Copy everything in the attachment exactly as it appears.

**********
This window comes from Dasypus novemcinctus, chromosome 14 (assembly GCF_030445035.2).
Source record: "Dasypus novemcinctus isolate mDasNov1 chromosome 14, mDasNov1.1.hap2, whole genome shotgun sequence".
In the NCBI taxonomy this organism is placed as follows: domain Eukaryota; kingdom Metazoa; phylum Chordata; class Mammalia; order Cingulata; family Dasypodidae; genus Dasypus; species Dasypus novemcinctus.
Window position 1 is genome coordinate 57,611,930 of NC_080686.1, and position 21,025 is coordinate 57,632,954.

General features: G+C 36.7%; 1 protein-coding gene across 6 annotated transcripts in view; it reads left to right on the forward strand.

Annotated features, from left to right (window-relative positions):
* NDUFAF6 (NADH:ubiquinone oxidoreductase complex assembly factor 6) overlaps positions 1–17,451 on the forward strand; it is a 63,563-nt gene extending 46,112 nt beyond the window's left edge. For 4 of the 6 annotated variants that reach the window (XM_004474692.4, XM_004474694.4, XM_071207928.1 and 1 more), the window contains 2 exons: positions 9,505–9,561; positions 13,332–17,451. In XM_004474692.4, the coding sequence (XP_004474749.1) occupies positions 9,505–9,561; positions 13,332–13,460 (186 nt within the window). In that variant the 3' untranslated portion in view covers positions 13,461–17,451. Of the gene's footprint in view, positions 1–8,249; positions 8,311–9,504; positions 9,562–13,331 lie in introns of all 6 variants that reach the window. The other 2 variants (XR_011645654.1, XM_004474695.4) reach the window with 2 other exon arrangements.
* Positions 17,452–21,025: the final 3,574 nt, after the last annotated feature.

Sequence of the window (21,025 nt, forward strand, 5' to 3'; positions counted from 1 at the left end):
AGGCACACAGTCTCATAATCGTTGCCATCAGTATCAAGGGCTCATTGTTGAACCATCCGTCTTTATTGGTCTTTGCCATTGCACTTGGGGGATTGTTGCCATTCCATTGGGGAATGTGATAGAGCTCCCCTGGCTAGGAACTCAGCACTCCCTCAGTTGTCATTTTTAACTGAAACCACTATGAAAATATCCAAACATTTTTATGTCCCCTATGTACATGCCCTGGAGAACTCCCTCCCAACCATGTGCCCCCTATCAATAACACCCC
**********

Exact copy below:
This window comes from Dasypus novemcinctus, chromosome 14 (assembly GCF_030445035.2).
Source record: "Dasypus novemcinctus isolate mDasNov1 chromosome 14, mDasNov1.1.hap2, whole genome shotgun sequence".
In the NCBI taxonomy this organism is placed as follows: domain Eukaryota; kingdom Metazoa; phylum Chordata; class Mammalia; order Cingulata; family Dasypodidae; genus Dasypus; species Dasypus novemcinctus.
Window position 1 is genome coordinate 57,611,930 of NC_080686.1, and position 21,025 is coordinate 57,632,954.

General features: G+C 36.7%; 1 protein-coding gene across 6 annotated transcripts in view; it reads left to right on the forward strand.

Annotated features, from left to right (window-relative positions):
* NDUFAF6 (NADH:ubiquinone oxidoreductase complex assembly factor 6) overlaps positions 1–17,451 on the forward strand; it is a 63,563-nt gene extending 46,112 nt beyond the window's left edge. For 4 of the 6 annotated variants that reach the window (XM_004474692.4, XM_004474694.4, XM_071207928.1 and 1 more), the window contains 2 exons: positions 9,505–9,561; positions 13,332–17,451. In XM_004474692.4, the coding sequence (XP_004474749.1) occupies positions 9,505–9,561; positions 13,332–13,460 (186 nt within the window). In that variant the 3' untranslated portion in view covers positions 13,461–17,451. Of the gene's footprint in view, positions 1–8,249; positions 8,311–9,504; positions 9,562–13,331 lie in introns of all 6 variants that reach the window. The other 2 variants (XR_011645654.1, XM_004474695.4) reach the window with 2 other exon arrangements.
* Positions 17,452–21,025: the final 3,574 nt, after the last annotated feature.

Sequence of the window (21,025 nt, forward strand, 5' to 3'; positions counted from 1 at the left end):
AGGCACACAGTCTCATAATCGTTGCCATCAGTATCAAGGGCTCATTGTTGAACCATCCGTCTTTATTGGTCTTTGCCATTGCACTTGGGGGATTGTTGCCATTCCATTGGGGAATGTGATAGAGCTCCCCTGGCTAGGAACTCAGCACTCCCTCAGTTGTCATTTTTAACTGAAACCACTATGAAAATATCCAAACATTTTTATGTCCCCTATGTACATGCCCTGGAGAACTCCCTCCCAACCATGTGCCCCCTATCAATAACACCCC